Saturday, November 28, 2009

Corporate Governance - NZ Farming Systems Uraguay

Big Bully Approach to Farming outside New Zealand

What are the Corporate Governance Issues involved with NZFSU, and how do they compare with the principals and rules of Corporate Governance and Responsibility?

Issue 1)

Principle: Balance of Board (SEC, 2004)

Issue: The Directors that has been elected, was put in place via biased means. (Gaynor, 4/11/2009)

Why a problem?
Because the old board was re-instated, the existing problems were not addressed and no improvements will be made. It also means that the board of Directors will only change when the directors step down. It could mean that the Directors are being setup as puppets for the board. This directly ties to other issues addressed below.

Issue 2)

Principles: Effectiveness of the Board, Ethics of Directors, Quality and Independence of Auditing and Checking of Processors to Manage Risk (SEC, 2004)

Issue: The board has not pursued a balance between NZFSU and PGG Wrightson (Gaynor, 27/10/2009). Allowing for miss-management of funds between the two. From my perspective this was covered with 'creative accounting'. However, this was eventually discovered during an NZX audit where "Fudge this" (Young, 2009) was left on the copy of the books.

Why a problem?
Due to the board not pursuing irregularities in accounts. This also led to a large public outcry when colloquial terms were used in accounts presented to the NZX (Young, 2009), scaring away new investors from NZFSU.
The recovery of this situation was bad. Chairman Keith Smith was quoted for saying:

“The board has investigated the matter and is satisfied that it is an isolated incident that will not occur again with appropriate checks and controls now in place. Having said that we certainly regret the negative impact the matter caused.” (Smith, 2009)

Clearly stating that he only felt bad for the negative impact it caused externally. And that the incident would not occur due to internal controls not releasing similar information. Very trivial for an issue which involves cash-flow and 'depreciation' according to the reply to the NZX (Young, 2009).
This has accumulated a massive dilution of shares combined with a debt larger than PGG Wrightson. This is discussed later in the article.
Issues 3)
Principles: Boards relationship with Shareholders and Stakeholders

Issue: Purchasing of assets is not being disclosed to the share or stakeholders. (Gaynor, 27/11/09)

Why a problem?
By not disclosing the assets history or nature to their shareholders, investors do not know where the money is going. Land is being purchased via internal channels, with no history of rateable value (Gaynor, 27/11/09) - which due to the nature of the business cannot be considered internal trading, but does leave suspicions on many investors.
This combined with a complete watering down of shares due to reinvestment overseas has left shareholders concerns about what revenues are being made. (Baldwin, 2009)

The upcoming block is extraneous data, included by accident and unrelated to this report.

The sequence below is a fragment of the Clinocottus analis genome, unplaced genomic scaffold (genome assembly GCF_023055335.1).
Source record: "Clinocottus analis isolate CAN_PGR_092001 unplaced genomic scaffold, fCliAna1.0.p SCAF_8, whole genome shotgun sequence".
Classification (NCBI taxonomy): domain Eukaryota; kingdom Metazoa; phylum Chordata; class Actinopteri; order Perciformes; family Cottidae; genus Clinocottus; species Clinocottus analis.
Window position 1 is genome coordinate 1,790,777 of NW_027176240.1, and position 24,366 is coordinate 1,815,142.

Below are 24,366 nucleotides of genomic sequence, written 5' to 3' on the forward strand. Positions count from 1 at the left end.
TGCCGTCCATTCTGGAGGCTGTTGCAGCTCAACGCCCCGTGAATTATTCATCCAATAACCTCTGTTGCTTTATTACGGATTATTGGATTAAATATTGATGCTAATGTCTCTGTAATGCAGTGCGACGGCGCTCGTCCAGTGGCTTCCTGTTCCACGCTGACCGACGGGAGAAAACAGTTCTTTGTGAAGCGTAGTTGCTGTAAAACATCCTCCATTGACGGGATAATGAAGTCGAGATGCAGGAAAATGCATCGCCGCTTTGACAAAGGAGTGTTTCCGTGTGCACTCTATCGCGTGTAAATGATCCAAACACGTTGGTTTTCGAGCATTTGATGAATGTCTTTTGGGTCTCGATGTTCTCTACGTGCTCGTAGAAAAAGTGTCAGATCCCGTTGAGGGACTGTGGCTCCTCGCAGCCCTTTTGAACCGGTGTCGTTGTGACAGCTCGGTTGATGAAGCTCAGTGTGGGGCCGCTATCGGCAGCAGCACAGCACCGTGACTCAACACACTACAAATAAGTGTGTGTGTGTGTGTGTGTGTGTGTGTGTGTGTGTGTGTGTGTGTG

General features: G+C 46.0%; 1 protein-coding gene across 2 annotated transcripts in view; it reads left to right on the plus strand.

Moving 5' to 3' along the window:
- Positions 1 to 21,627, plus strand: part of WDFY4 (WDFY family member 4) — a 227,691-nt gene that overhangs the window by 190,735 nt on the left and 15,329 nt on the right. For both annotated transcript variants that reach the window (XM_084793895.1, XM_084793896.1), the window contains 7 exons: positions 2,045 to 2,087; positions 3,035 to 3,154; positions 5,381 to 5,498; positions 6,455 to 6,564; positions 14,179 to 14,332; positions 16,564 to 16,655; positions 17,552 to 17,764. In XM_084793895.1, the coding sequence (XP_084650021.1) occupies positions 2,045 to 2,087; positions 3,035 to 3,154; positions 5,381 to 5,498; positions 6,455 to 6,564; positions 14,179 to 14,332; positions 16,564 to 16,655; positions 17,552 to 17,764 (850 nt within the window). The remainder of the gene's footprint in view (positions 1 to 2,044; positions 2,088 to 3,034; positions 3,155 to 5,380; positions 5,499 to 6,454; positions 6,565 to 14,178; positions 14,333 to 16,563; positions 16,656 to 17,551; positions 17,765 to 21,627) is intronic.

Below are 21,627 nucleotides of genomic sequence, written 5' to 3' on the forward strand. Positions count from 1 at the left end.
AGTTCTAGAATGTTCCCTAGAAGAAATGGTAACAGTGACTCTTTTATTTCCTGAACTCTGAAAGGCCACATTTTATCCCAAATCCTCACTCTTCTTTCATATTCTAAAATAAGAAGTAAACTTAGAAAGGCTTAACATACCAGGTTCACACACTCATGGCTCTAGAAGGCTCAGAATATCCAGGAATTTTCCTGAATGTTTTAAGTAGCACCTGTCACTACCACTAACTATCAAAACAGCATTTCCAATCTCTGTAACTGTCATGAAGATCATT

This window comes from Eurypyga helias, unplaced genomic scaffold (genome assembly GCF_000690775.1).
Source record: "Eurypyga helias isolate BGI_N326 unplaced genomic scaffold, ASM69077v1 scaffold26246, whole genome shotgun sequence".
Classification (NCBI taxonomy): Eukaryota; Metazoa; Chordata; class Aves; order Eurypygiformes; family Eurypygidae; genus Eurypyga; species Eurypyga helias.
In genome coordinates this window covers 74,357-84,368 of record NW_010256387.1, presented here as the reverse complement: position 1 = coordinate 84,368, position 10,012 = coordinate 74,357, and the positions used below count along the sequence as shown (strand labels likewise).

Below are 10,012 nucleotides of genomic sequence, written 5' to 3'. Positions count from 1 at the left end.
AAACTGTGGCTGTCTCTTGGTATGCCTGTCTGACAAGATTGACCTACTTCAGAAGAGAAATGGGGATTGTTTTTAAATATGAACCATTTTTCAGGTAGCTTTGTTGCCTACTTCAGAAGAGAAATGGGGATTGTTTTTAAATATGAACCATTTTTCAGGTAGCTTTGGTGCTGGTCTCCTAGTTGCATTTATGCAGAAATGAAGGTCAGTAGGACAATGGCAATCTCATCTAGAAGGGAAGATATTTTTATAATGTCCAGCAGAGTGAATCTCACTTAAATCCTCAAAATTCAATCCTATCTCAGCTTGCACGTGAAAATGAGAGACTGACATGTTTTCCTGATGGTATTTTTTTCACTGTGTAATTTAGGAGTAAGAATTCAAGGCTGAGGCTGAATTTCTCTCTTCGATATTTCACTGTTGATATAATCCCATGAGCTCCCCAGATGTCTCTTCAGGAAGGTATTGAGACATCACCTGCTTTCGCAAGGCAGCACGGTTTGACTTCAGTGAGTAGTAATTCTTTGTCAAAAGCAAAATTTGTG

Stakeholders are also cautious. With slight outrage that NZFSU are based purely in Uruguay, where apparent parent group PGG Wrightson (and their parent PGC), are suppose to be New Zealand companies for the New Zealand farming community.

However this is only the basics of what NZFSU and PGG, under the eyes of the Corporate Governance Principles.
Later we will address if they have Qualitative Governance at all.
As an Investor, what do I think is wrong with the boards and the governance of PGGW and NZFSU?

I think the reasoning behind NZFSU existing has not been fully disclosed to investors (of either PGGW or NZFSU).

Questions have been raised about how NZFSU has allocated its resources. Or what its purpose is. Consistently there have been Management and Performance fee's exchanged between the two firms (Gaynor, 27/10/2009). This with the included costs of purchasing lands between the two firms - I would question who the stakeholders are of the NZFSU.

This issue has been buried consistently with the lack of a new board of Directors. Leaving all new eyes off the existing books and new minds off the company direction. To quote Gaynor (4/11/2009):

"The old boys’ network is firmly in control in New Zealand, even though its performance has left a lot to be desired."

This is reinforced by the NZFSU website which states:

"At each annual meeting one third of the Directors must retire. The Directors who retire are eligible for re-election." and "John Suffield Parker retired and offered himself for re-election. Graeme Henry Wong retired and offered himself for election having been previously appointed by the Board of Directors subsequent to the 2008 Annual Shareholders Meeting. Each was elected by separate motions passed by ordinary resolution of shareholders." (*, 2009)

This means that a significant percentage of shareholding would be required to sway this downward spiral the company is on. It is worth noting also that PGG Wrightson's board members and NZFSU are one and the same - and not even further investment by PGC and Agria could affect the electing of new members in to PGG Wrightson's. (Baldwin, 11/2009)

When prospecting investors have looked into NZFSU, they have found that the operations do not have very sound operations. Duncan McGregor warned investors with this comment:

"What I am saying is if I buy a commercial building to rent out in NZ I can expect a return on capital between 6% to 8% in rent plus a capital gain when I sell. If I buy a farm in any country in this world...I can only expect a 3pc return on capital if I run it myself plus a capital gain when I sell.
To place managers in and run it like a company is a fool’s investment.
That’s only my opinion having been around farms in quite a few different countries. The investors coming into this will be city people I can’t see any practical farmers investing in this." (2007)

So with a board that can't be fixed, operations that are not transparent, expenses that don't add up, stakeholders being ignored and operations that don't make sense - Investment would be the last thing on my mind. The closest thing that comes to mind is a pyramid scheme.
How has the board met and failed to meet its obligations to stakeholders?

Who is the stakeholder?

NZFSU on its own is business set to fail.
- It does not have any links back to New Zealand with the exception of the board (who are also the board of PGGW).
- It is apply New Zealand market dynamics to an international product
- The product NZFSU produces is in direct competition with PGGW's stakeholders
- There is no rational reason to purchase land in Uruguay for a New Zealand based company.
- Re-investment cannot be counted as income.